Proposition 30, wealth tax for electric vehicle subsidies, appears headed for defeat
Proposition 30 would spend $30 billion to $90 billion to subsidize the electric car industry over the next 20 years, with the state’s highest-income Californians picking up the tab.
California voters on Tuesday appeared on the verge of rejecting Proposition 30, a plan to spend $30 billion to $90 billion to subsidize the electric car industry over the next 20 years, with the state’s highest-income Californians picking up the tab.
Under the measure, wealthy California residents would have been taxed 1.75% on reported income more than $2 million to fund the program. The marginal rate rises to 15.05% from 13.3%, the highest state income taxes in the country.
Many of those opposed to the measure argued the tax hike would have heightened perceptions that California can’t be counted on to support business. The measure drew aggressive opposition from venture capitalists, bankers, tech company chief executives, and other ultra-wealthy Californians.
State financial analysts had estimated that $3.5 billion to $5 billion would be raised each year. Of that amount, 80% would have supported sales of electric vehicles and public car chargers, with 20% for wildfire suppression and prevention.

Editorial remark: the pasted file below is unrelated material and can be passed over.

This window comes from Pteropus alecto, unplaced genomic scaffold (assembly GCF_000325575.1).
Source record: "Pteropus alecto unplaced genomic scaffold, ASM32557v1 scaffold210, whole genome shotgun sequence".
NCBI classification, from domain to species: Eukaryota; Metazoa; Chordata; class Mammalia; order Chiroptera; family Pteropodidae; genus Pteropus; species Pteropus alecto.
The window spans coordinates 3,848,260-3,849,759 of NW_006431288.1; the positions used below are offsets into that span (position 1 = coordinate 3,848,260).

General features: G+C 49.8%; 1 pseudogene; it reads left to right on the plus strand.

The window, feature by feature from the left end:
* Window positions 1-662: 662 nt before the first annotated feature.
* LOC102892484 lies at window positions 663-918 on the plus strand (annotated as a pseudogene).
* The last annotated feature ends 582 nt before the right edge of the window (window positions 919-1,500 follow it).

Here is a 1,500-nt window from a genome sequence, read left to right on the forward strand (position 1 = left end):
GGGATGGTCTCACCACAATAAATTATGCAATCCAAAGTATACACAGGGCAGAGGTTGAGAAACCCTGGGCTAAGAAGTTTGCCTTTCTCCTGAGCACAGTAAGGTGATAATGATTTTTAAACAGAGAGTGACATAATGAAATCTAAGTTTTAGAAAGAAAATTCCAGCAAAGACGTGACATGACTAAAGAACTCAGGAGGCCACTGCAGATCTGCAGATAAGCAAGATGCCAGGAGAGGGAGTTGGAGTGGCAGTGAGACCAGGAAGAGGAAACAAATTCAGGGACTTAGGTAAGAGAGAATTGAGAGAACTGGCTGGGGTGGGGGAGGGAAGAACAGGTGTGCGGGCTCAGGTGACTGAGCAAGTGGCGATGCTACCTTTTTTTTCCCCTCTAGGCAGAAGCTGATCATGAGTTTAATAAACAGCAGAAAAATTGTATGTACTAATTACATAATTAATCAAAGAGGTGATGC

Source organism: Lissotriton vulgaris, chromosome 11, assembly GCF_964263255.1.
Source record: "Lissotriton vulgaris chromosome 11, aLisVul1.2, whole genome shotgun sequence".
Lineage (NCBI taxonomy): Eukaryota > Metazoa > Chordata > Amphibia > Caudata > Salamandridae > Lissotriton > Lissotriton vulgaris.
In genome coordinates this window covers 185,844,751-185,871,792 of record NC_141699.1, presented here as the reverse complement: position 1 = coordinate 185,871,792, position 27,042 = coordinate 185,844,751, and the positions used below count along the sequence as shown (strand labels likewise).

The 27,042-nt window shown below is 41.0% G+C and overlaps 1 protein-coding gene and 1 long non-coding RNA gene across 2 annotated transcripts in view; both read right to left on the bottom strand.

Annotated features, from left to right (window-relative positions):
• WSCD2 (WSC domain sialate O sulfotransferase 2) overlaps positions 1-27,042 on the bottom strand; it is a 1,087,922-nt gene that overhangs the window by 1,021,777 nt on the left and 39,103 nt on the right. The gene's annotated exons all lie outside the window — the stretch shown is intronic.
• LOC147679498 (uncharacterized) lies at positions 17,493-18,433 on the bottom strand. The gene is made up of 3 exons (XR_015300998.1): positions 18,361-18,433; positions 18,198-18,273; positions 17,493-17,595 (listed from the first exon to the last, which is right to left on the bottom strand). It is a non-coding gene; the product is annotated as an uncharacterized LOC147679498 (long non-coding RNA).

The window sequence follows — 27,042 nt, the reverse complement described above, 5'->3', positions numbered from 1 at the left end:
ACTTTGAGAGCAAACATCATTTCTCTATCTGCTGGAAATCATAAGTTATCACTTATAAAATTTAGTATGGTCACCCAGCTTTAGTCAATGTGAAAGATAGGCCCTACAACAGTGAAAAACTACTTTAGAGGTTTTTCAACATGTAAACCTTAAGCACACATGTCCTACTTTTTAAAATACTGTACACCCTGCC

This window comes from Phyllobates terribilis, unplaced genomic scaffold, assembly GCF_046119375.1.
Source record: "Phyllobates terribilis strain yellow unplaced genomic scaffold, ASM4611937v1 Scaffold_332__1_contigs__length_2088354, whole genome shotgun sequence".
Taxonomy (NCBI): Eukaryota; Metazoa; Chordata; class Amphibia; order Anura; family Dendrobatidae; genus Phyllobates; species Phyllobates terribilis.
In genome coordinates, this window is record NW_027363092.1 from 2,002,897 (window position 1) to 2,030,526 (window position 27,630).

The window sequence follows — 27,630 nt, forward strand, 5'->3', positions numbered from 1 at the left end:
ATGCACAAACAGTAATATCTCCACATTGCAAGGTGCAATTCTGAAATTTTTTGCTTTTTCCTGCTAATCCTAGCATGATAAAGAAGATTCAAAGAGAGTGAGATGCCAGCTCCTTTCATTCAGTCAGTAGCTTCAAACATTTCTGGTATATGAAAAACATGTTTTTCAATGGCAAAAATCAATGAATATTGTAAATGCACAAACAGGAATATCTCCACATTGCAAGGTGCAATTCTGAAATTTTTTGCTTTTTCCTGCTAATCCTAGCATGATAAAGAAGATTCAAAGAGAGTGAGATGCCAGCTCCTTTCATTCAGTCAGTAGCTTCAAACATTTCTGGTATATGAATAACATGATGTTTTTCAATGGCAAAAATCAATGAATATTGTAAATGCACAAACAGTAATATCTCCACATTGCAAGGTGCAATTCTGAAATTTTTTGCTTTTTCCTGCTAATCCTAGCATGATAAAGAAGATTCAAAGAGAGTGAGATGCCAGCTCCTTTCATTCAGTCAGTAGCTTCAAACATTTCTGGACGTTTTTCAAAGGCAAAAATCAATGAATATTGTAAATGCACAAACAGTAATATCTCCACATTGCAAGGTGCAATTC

The state has already devoted $6.5 billion to EV and public charger subsidies, and plans to spend an additional $10 billion over five years — not including money from Proposition 30.
The contest for Prop. 30 was a bit unusual, because Democrat Gov. Gavin Newsom bucked his own party to energetically oppose the measure, broadcasting and streaming videos that called it “corporate welfare” and “a cynical scheme to grab a huge taxpayer-funded subsidy” for a plan “developed by a single company to funnel state income taxes to benefit their company.”
That company is Lyft, which did in fact help draft the proposition and donated at least $45 million to support the “yes” campaign. The ride-hailing company is subject to a new state law that will require most of its fleet to run on electric power by 2030. Those cars are owned not by Lyft, but by drivers who contract with Lyft. Those workers would receive Proposition 30 subsidies to buy electric cars, on top of subsidies from the federal government. California could use the money to raise the amount of current subsidies on electric cars.
Teachers unions opposed the measure, arguing the money would be better spent on schools.
The defeat is sure to frustrate those who believe the extra money would have helped California achieve its aggressive goals on greenhouse gas reduction, including a state ban on sales of most new internal combustion cars and light trucks by 2035.
This story originally appeared in Los Angeles Times.